Sixty Shades of Red

Next time you're browsing the supermarket in search of the ingredients for dinner, pause a moment to read the labels of your favourite red-coloured foods and cosmetics. Chances are, you'll discover a notation for cochineal, carmine, or carminic acid, pigments whose origins might surprise and possibly disgust you Cochineal and its close cousin carmine (also known as carminic acid) are derived from the crushed carcasses of a beetle.

Cochineal is a scale insect that feeds on the nopal cactus in arid areas of Mexico, Peru, Chile and the Canary Islands. These popular colorants, which today are used to impart a deep red shade to fruit juices, campari, jellies, sweets, shampoos, lipstick and more, come from the female Dactylopius Coccus, a beetle that inhabits a type of cactus known as nopal, “tunera” or prickly pear that can be seen growing in abundance on the island (Cochineal was once a very important crop here.)

Raw cochineal comes in the form of silvery-purple dried insects about the size of a large grain of rice. They look like tiny little scarabs. The best cochineal is dark and full of carminic acid (a slight squash with the fingers will reveal it.) When ground and boiled to extract the dyestuff, they yield a beautiful rose violet to scarlet colour, quite distinctive from cochineal extract.

Dactylopius Coccus or cochineal was the source of a red dye used by Aztecs and Mexican Indians for centuries before the arrival of the Spaniards. Those indigenous peoples would collect cochineal insects, briefly immerse them in hot water to kill them and dissolve the females' waxy coating and dry them in the sun. The desiccated insects would then be ground to a fine powder. The Spaniards immediately grasped the potential of the pigment and within a few years the armed invaders had taken over control of the cochineal industry from the locals. The dried insects became one of the first products to be exported from the New World to the Old and soon one of the biggest colour exports that the world has ever seen started up.

Europeans took to the beautiful, bright scarlet colour immediately, both for its vibrant hue and for its extraordinary colourfast properties, ensuring that boatloads of cochineal insects would make the trans-Atlantic trek. In 1575 alone, about 80 metric tonnes of red arrived in Spain in the form of brown pellets, on what became known as the cochineal fleet; several trillion insect bodies arrived every year over the next quarter of a century. The dyes true nature - crushed beetle- was however one of the worlds best kept secrets, the widely accepted and encouraged belief being that the dye came from a berry.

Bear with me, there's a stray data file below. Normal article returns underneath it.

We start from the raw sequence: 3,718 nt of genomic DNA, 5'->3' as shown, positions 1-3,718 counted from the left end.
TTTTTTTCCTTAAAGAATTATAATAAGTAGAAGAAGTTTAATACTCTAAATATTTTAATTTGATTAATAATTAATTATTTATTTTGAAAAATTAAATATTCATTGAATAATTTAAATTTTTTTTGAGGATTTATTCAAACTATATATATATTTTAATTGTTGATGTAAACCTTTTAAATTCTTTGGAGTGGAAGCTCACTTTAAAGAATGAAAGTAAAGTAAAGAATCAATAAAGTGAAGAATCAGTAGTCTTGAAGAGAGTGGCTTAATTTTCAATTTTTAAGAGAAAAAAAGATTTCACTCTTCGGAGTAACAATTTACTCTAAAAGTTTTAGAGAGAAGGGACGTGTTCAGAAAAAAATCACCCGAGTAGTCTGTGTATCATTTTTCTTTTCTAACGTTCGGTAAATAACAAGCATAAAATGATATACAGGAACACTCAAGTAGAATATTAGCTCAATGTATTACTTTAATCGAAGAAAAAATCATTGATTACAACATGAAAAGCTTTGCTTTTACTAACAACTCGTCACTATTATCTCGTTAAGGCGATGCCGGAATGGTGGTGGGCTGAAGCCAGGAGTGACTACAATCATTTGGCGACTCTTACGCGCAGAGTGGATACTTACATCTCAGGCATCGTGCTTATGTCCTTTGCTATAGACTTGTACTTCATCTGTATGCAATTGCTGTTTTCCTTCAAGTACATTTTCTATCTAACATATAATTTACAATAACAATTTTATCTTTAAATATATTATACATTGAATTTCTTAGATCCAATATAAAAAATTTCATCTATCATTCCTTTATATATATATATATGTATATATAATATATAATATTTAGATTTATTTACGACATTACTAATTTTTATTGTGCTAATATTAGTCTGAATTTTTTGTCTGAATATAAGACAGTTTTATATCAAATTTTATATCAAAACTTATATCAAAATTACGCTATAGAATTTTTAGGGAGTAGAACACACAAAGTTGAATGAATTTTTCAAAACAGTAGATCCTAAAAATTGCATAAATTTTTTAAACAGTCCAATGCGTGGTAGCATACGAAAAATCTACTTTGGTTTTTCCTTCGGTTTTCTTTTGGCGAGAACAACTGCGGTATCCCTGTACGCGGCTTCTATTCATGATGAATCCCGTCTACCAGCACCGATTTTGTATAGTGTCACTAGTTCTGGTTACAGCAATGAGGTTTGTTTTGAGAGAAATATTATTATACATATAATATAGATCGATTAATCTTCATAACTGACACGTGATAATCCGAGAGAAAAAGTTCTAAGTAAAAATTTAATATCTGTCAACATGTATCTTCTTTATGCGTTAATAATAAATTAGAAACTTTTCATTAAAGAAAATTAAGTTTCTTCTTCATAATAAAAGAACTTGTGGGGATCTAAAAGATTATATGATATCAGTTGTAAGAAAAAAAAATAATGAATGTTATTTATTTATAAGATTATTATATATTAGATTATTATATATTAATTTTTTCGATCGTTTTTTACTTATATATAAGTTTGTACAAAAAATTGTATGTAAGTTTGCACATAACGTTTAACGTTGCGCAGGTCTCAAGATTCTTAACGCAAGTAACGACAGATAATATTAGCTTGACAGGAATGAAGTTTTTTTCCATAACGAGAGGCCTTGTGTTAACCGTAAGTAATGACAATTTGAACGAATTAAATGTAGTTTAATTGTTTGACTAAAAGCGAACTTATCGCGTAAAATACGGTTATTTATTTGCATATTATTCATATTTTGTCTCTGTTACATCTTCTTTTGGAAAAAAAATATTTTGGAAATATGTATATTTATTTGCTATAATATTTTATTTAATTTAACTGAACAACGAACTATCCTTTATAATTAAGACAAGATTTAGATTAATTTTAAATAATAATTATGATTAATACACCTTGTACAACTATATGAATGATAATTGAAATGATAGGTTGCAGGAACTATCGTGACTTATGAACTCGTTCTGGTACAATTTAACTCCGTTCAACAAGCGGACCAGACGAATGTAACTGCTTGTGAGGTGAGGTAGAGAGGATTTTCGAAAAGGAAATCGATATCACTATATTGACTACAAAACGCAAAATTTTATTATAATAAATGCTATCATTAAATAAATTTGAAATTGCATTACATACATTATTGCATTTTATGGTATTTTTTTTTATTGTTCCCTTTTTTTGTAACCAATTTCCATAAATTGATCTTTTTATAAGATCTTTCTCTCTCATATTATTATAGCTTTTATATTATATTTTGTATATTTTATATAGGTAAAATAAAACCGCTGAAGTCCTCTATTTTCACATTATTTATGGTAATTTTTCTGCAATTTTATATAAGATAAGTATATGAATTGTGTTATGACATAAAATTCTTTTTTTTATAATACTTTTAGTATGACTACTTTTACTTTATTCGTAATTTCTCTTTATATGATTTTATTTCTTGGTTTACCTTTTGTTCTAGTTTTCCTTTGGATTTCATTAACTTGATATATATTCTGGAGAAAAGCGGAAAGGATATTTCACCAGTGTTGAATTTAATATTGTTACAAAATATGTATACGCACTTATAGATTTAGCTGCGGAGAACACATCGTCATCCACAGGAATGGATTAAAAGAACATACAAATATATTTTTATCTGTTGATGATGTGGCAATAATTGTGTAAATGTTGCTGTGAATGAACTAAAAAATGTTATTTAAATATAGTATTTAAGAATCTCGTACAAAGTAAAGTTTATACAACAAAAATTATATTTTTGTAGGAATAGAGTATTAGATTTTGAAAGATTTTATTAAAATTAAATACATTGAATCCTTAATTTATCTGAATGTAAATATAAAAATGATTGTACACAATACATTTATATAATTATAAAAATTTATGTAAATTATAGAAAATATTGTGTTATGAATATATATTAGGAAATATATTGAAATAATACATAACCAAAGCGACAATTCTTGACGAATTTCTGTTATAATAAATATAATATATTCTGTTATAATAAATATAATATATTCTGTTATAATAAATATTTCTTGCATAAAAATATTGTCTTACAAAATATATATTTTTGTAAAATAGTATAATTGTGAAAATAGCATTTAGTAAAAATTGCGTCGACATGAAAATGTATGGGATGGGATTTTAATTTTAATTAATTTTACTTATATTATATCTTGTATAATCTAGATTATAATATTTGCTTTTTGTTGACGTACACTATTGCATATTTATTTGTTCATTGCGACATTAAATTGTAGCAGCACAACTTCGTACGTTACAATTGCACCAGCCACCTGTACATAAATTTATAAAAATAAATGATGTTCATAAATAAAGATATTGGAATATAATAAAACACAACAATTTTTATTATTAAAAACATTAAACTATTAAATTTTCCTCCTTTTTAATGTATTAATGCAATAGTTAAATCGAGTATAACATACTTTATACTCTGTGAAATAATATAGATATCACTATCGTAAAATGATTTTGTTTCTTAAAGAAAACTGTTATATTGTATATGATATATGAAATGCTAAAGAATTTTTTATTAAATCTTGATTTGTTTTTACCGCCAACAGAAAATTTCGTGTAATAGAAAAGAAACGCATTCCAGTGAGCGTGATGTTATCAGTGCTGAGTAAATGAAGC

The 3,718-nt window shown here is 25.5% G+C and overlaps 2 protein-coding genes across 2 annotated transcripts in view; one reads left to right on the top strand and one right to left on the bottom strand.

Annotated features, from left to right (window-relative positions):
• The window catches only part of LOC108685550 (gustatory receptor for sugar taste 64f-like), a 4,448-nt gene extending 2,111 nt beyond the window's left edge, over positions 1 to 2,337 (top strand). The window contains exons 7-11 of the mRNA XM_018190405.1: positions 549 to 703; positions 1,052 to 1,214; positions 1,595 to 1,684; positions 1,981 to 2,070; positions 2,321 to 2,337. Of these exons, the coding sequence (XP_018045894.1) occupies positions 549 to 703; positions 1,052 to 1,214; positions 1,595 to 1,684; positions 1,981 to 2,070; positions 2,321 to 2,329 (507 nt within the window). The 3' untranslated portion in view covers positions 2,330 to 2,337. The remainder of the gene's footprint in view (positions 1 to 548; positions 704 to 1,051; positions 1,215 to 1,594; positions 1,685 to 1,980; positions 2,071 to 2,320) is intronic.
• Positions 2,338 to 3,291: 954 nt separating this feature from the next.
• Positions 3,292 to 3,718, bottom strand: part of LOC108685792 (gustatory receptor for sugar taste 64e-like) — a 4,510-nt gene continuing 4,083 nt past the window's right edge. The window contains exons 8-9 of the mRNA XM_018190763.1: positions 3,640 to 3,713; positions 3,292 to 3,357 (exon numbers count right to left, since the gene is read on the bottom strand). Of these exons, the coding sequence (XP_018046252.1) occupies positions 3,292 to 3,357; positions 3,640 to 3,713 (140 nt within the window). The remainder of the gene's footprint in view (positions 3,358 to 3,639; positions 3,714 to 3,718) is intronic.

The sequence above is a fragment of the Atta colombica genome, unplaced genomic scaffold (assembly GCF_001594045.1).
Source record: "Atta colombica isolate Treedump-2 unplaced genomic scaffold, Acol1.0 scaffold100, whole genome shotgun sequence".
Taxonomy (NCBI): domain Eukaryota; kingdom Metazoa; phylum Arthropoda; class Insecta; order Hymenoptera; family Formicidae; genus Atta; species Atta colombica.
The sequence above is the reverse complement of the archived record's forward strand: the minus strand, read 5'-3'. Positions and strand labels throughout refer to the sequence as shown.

It was a Frenchman in his mid twenties, Nicholas Joseph Thierry de Menonville who made the most daring raid of the 18th century on the cochineal fields of Central America and broke the true story of Cochineal to the world. (And that in itself is a fascinating adventure story.)

It takes about 70,000 insects to make one pound of cochineal, it has been used on the robes of kings and cardinals, on the lips of screen goddesses and on the canvases of great artists, cochineal is one of the reddest dyes that the natural world has produced.

Today it has been surpassed as a dye for cloth by a number of synthetic pigments, but is still widely used as a colouring agent for a number of foodstuffs, beverages, and cosmetics (because many of those synthetic dyes proved dangerous to humans when taken internally or allowed to leach into the body through the skin).

 Harvesting the Cochineal

Our distaste at the thought of ingesting bugs is based on cultural factors rather than the properties or flavours of the insects themselves; cochineal is a safe food colorant aside from a few rare cases of allergic reaction, cherry coke is full of it, it is colour additive E120. In the 21st century we apparently dab our cheeks with it and it is one of the few approved red constituents of eyeshadow.  While cochineal is used in a wide variety of foods, it is not found in kosher products because Jewish dietary laws prohibit the inclusion of insects or their parts in food, neither will you find it being used to dye Buddhists robes as there is too much death in it.

No longer an important crop in the Canaries, 85% of the harvest today is cultivated by Andean villagers, this precious cash crop employing an estimated 400,000 families.